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    Clinical and economic burden of low back pain in low- and middle-income countries: a systematic review

    Fatoye, Francis ORCID logoORCID: https://orcid.org/0000-0002-3502-3953, Gebrye, Tadesse ORCID logoORCID: https://orcid.org/0000-0001-7976-2013, Mbada, Chidozie ORCID logoORCID: https://orcid.org/0000-0003-3666-7432 and Useh, Ushotanefe (2023) Clinical and economic burden of low back pain in low- and middle-income countries: a systematic review. BMJ Open, 13 (4). e064119-e064119. ISSN 2044-6055

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    Abstract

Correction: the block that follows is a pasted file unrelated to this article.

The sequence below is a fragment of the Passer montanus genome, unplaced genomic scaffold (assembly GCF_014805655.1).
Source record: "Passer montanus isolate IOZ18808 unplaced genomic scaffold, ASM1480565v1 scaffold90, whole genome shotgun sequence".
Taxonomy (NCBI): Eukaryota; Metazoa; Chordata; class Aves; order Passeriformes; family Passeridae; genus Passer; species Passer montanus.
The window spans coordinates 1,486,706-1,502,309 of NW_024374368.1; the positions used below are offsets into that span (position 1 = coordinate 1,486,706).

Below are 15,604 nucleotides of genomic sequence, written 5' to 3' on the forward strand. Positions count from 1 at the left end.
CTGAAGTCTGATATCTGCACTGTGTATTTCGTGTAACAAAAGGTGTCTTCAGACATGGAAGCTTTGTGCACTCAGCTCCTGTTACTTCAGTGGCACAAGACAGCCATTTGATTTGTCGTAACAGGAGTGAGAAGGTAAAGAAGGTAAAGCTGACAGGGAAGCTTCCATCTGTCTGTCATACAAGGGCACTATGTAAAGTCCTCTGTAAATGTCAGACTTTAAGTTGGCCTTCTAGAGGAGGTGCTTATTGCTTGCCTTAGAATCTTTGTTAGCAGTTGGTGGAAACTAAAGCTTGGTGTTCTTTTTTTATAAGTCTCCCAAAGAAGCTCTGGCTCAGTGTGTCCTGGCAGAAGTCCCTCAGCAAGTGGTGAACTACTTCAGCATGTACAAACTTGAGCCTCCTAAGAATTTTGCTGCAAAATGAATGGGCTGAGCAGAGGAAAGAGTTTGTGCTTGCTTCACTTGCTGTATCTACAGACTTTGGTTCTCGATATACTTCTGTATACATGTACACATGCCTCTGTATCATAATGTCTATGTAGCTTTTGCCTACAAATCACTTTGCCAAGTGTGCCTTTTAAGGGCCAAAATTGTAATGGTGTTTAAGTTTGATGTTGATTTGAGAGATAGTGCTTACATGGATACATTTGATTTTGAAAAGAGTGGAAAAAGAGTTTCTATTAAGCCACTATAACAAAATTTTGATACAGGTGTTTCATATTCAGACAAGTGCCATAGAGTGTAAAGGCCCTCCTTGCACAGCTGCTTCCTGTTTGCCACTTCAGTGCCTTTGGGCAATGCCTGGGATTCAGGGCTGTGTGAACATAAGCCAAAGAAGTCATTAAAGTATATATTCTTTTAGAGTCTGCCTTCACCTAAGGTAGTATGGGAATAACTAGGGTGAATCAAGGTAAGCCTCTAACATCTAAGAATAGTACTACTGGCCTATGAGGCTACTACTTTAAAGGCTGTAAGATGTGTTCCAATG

Objectives: Low back pain (LBP) is the leading cause of disability and work absenteeism globally, and it poses significant clinical and economic burden to individuals, health systems and the society. This study aimed to synthesise the clinical and economic burden of LBP in Low- and Middle-Income Countries (LMICs). Methods: A systematic review following the Preferred Reporting Items for Systematic Reviews and Meta-Analyses guidelines was performed. PubMed, Medline, CINAHL, PsycINFO, AMED, Embase and Scopus databases were systematically searched for studies that examined the clinical and economic burden of LBP in LMICs, published from inception to December 10, 2021. Only studies with clearly stated methodologies and published in English were eligible for review. Results: Nine studies met the inclusion criteria and were reviewed. Of these, three of them were clinical burden studies. The mean Newcastle–Ottawa quality assessment scale (NOS) score of the included studies was 4, with an average from 3 to 6. The included studies were conducted in Argentina, Brazil, China, Ethiopia, Nigeria, and Republic of Serbia. The rates of hospitalisation due to LBP ranged between 13.4% to 18.7%. Due to variation of methodological approaches, the reported cost estimates were inconsistent across the studies. A total cost of US$2.2 billion per population and US$1226.25 per patient were reported annually due to LBP. Conclusion: This systematic literature review suggests that LBP is associated with significantly high rates of hospitalisation and costs. As LBP is an important threat to the population, health professionals and policymakers are to put in place appropriate programmes to reduce the clinical and economic burden associated with LBP and improve the health outcomes of individuals with this condition in LMICs.

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